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No One Likes Salesmen

No One Likes Salesmen

Every organization that is a for profit sells something. But not all businesses see it that way. Thousands if not millions of dollars are invested in new equipment, new buildings and advertising their ventures or new ventures. But service organizations fall woefully short in my mind in emphasizing the investment that needs to be placed in their sales systems.

The reason for this, is many of these companies start out with a father, son, daughter or family member and never see themselves as sales professionals. They see themselves as plumbers, electricians, roofers, builders, or service providers.

They’ll live by the premise that “they hate salesmen”.  One once told me he’d rather see his IRS agent than a salesman.  I’m not sure how saleswomen escaped this same stereotype but good for them.

They’ll invest hours in new manuals, updated equipment, the next truck or vinyl to advertise on that truck. But never send their technicians to sales school which teaches the skills that has the biggest effect on the black and red of their budget. This makes no sense because techniques are easy to teach and learn that will improve their bottom line.

These systems can be made simply and duplicatable. What happens when a technician starts talking to a hectic business owner of a car dealership about their computer system but has no closing skills because of no training? We would like to believe product knowledge and rapport will get us in the door and keep us there. Rarely is that the case. As soon as we leave to sit and wait on that bid, the business is calling our competitors to see what they’ll do the same job for. That’s harsh but true more often than we’d like to think.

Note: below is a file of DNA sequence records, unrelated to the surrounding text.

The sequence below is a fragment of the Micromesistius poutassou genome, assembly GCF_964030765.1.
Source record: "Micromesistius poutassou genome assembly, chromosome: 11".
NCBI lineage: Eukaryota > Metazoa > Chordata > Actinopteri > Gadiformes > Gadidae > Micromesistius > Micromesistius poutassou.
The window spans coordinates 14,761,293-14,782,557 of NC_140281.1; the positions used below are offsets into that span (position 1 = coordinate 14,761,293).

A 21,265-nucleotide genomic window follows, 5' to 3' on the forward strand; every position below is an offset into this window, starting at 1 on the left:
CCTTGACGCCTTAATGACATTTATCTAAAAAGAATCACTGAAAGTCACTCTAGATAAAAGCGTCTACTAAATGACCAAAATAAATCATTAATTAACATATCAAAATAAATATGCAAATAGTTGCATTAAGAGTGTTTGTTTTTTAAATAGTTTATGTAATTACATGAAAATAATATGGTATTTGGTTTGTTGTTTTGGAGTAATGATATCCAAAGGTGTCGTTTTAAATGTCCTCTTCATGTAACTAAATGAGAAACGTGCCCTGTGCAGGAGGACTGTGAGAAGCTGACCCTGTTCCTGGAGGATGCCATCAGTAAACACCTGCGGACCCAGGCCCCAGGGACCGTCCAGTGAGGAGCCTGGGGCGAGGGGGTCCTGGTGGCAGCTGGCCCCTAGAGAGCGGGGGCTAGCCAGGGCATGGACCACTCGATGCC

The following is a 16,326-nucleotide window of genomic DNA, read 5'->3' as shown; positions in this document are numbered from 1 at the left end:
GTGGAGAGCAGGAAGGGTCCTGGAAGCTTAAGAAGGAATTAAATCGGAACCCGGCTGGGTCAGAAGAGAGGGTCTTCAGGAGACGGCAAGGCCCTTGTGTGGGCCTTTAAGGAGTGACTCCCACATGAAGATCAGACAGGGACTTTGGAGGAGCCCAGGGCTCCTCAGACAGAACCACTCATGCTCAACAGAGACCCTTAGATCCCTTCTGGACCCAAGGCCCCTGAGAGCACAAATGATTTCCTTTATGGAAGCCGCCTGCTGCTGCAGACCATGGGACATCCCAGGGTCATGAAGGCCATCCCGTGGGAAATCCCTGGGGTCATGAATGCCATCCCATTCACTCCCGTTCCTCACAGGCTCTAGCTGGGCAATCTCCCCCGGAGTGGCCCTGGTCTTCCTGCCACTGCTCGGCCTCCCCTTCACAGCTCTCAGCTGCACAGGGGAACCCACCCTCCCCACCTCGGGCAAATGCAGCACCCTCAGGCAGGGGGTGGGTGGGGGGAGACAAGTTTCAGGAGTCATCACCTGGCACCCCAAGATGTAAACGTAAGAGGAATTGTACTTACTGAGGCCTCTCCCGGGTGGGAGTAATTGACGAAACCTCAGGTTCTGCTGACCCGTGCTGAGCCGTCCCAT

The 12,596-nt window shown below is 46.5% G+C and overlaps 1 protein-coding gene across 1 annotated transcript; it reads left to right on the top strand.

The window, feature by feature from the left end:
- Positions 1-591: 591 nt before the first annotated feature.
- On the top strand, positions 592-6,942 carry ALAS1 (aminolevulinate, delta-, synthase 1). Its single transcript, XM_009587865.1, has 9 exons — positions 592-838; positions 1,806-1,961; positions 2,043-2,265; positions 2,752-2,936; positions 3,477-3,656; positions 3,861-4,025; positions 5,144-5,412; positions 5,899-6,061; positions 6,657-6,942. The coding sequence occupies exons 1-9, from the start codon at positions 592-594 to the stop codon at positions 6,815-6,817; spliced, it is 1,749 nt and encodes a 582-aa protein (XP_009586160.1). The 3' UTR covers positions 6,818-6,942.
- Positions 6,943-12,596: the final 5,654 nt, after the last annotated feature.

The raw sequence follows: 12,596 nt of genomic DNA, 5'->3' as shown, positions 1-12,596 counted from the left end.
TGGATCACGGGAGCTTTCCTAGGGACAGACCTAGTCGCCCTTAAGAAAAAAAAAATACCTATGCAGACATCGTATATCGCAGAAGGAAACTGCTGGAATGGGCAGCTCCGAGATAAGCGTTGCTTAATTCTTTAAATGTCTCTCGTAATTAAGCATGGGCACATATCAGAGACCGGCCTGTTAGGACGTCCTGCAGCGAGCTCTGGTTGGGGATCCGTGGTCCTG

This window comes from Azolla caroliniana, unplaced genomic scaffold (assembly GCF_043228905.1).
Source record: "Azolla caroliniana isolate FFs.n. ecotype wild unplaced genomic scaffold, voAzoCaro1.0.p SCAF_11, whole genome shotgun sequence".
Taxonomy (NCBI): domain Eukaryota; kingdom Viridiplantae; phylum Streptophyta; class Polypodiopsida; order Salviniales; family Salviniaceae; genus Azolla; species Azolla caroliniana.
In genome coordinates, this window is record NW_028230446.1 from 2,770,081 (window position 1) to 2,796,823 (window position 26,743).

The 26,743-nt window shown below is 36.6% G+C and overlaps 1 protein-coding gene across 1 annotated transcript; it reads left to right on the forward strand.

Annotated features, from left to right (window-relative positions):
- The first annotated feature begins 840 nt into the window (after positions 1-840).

If your company is rolling like a well-oiled machine and sales doesn’t matter, good for you. But are you holding on your profit or giving away the house? Are you losing profit by not teaching your people how to build and hold that value? It’s a question you must answer.

What I want small business owners to understand is that teaching simple steps to your techs can train them into being a much bigger asset to your company. That increase in sales numbers can translate into higher pay for your them and you. The increased profitability can give your employees a greater wage, retirement and sense of job security. When they see you don’t have the skills to build value with clients on what you are providing them, they may realize your business may not be a long term stable solution. Their perception may become a future where your company may not be there. That isn’t a good feeling for an employee. Before becoming a business owner, If I thought a business was in big trouble, even I wasn’t going to wait to be the last one out the door. I started looking for my next employer. That sense of unease can spread rapidly within a small business. Without being extinguished, it can be the wildfire that closes your doors.

Stop giving away the bank. Search out someone, like myself, who can teach you and your staff a duplicatable system that will stabilize profit per job and increase the number of jobs sold. Beneficial Dynamics will change your bottom-line.

Credit Cards Shouldn’t Run Off Clients

See how Beneficial Dynamics can give you the sales tools to success.

Recently, I was fortunate enough to visit a small restaurant in rural. Because I am a salesman and cover a huge area, I visit a lot of diners. This was one that came recommended to me by local residents. Upon eating a very good burger I found out they had some serious issues with the installation of their point-of-sale system. I offered to be available whenever they needed help. Then I offered to assist them in completing the installation of their system even though they weren’t my client nor would they be for years because they were locked into a competitor’s long term contract. My offer came with the understanding that I would be getting extremely dirty in their ceiling with NO financial benefit to me. But I felt bad that they were left high-n-dry for months without the assistance needed to have the most productive installation of a system that isn’t cheap.